Brass plaque reunited with soldier's family

By Hamish McNeilly

Parry Guilford (left) gives back a brass plaque to Mr Jackson's descendants Keith Jackson and Raylene Haraki. Photo / Stephen Jaquiery
Parry Guilford (left) gives back a brass plaque to Mr Jackson's descendants Keith Jackson and Raylene Haraki. Photo / Stephen Jaquiery

A lost memento commemorating a WWI soldier has been reunited with his descendants, after it was discovered during alterations to an Otago home.

Private John Stanley Jackson, a Dunedin coppersmith, was one of 10 New Zealand privates who died near the English village of Bere Ferrers.

The 20-year-old and fellow 1NZEF soldiers had landed at Plymouth, England at 6am on September 24, 1917, before boarding a train at 3pm to start preliminary training.

An inquest into their deaths revealed the men were cold and hungry and were told they would eat when the train made its first stop.

However, when the train made an unscheduled stop at Bere Ferrers the men got off, and despite shouts of warning were hit by the Waterloo to Plymouth Express as it rounded the corner.

Nine of the men died instantly, and the 10th the following morning.

The inquest later revealed the men got off the train at the wrong side, assuming it would be the same door they had boarded the train.

A large bronze memorial plaque commemorating Private Jackson was uncovered two years ago by workers after a concrete deck was removed from the East Taieri home owned by Parry Guilford.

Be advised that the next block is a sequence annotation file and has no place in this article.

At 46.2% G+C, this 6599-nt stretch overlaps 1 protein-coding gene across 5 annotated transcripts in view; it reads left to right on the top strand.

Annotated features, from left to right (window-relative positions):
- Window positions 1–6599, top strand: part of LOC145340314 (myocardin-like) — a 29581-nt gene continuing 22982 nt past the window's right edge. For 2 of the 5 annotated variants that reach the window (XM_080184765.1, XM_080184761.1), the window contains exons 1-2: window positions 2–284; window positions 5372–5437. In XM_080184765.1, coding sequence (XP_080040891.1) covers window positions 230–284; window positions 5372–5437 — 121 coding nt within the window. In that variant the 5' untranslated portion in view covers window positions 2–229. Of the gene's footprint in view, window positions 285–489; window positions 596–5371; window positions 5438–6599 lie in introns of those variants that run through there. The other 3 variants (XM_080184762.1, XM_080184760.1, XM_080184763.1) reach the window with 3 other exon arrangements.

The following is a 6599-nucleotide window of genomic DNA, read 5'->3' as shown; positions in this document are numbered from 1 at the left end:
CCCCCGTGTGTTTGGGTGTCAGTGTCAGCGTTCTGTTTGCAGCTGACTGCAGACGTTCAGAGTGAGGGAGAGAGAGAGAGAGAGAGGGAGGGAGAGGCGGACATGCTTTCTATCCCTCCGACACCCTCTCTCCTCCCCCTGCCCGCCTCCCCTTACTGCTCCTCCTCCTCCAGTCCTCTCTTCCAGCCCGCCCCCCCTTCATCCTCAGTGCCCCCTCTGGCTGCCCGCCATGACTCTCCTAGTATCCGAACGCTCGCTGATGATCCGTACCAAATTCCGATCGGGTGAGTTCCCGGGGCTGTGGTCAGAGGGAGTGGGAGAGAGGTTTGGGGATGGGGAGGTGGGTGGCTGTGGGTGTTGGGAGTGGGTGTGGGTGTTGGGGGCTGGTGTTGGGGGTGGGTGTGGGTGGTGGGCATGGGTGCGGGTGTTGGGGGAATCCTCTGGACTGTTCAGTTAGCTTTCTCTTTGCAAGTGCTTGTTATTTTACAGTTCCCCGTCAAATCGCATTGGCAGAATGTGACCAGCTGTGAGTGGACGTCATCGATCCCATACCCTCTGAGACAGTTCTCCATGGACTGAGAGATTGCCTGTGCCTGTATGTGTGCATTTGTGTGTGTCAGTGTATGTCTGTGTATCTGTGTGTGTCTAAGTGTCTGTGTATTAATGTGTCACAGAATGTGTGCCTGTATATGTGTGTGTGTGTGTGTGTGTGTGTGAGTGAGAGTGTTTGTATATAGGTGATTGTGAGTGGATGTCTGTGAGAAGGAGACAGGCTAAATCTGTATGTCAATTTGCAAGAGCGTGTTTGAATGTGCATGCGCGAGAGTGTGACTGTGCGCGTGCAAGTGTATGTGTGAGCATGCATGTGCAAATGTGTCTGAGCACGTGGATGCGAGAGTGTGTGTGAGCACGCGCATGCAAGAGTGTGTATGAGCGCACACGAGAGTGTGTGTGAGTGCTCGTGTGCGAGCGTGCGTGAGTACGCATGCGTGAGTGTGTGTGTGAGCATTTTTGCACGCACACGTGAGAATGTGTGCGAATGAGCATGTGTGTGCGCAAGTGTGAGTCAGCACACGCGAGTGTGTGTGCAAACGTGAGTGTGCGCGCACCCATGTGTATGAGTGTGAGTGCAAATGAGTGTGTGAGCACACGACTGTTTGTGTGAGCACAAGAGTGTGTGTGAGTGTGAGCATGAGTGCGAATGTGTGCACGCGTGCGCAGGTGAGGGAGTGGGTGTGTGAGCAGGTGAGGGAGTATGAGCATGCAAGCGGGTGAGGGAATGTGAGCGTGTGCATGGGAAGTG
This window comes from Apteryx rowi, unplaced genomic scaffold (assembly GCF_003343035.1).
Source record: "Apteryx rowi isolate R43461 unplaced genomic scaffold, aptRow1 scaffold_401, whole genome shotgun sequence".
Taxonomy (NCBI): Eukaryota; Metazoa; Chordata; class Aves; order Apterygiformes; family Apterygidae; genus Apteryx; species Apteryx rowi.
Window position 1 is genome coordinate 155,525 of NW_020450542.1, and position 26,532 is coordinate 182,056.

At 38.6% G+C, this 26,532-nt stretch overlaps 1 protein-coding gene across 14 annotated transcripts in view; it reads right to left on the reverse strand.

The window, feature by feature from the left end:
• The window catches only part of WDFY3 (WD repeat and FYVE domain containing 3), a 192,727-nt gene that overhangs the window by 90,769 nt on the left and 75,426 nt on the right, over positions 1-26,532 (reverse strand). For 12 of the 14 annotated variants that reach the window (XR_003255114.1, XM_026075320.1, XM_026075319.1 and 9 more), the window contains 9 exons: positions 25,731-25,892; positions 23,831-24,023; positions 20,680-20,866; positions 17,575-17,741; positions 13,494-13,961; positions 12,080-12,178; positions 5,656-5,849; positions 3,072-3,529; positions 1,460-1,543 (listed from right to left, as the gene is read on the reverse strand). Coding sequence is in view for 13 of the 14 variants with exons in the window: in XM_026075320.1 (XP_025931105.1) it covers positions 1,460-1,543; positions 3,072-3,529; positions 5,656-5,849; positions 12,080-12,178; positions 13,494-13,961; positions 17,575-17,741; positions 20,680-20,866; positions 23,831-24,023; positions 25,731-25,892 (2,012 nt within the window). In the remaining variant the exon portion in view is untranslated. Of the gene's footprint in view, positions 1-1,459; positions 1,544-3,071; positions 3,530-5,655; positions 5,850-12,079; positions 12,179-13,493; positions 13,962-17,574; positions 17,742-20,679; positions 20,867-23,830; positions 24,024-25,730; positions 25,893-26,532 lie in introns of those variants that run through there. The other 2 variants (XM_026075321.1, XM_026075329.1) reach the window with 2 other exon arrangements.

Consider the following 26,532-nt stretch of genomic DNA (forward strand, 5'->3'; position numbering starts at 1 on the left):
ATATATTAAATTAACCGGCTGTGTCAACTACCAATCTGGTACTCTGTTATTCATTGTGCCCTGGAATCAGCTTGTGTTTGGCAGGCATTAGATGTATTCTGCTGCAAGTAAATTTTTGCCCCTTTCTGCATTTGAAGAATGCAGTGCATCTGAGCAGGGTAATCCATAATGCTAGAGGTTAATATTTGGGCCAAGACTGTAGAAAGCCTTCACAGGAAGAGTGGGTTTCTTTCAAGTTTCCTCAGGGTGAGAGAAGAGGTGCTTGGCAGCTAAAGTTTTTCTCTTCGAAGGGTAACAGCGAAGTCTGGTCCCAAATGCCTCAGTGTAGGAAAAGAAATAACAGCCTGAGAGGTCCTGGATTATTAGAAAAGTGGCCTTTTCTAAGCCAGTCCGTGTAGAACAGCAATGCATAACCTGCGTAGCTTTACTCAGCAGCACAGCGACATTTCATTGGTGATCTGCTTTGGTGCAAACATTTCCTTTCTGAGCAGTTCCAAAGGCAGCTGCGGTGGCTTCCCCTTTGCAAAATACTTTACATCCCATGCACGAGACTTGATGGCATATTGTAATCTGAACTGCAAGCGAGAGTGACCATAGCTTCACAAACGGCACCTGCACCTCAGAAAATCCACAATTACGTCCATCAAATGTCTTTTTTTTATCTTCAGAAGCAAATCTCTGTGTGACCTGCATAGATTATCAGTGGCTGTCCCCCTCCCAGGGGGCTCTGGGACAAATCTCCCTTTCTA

"It is no good to us. We want to give it to the family as it might mean something to them. It just sits there in my sock drawer and doesn't do much," Prof Guilford said earlier this week.

The Otago Daily Times was able to track a niece of the late soldier - Raylene Haraki - who used to live at the East Taieri property that her father Leonard Jackson once owned.

The plaque bears the full name of John Stanley Jackson next to a British Lion and Britannia, with the inscription around the medal reading "He died for freedom and honour", and was presented to family on the death of a soldier.

Mrs Haraki and her brother, Keith Jackson, were delighted to receive the plaque at the Dunedin Cenotaph yesterday.

"It is unbelievable, just unbelievable," she said.

The family were yet to decided what they would do with the plaque, but would get it professionally restored.

A plaque commemorating the death of the 10 men, who were buried in Devon and Cornwall, was unveiled at a memorial service at Bere Ferrers in 2009.

A New Zealand flag hangs at the nearby church.

- Otago Daily Times

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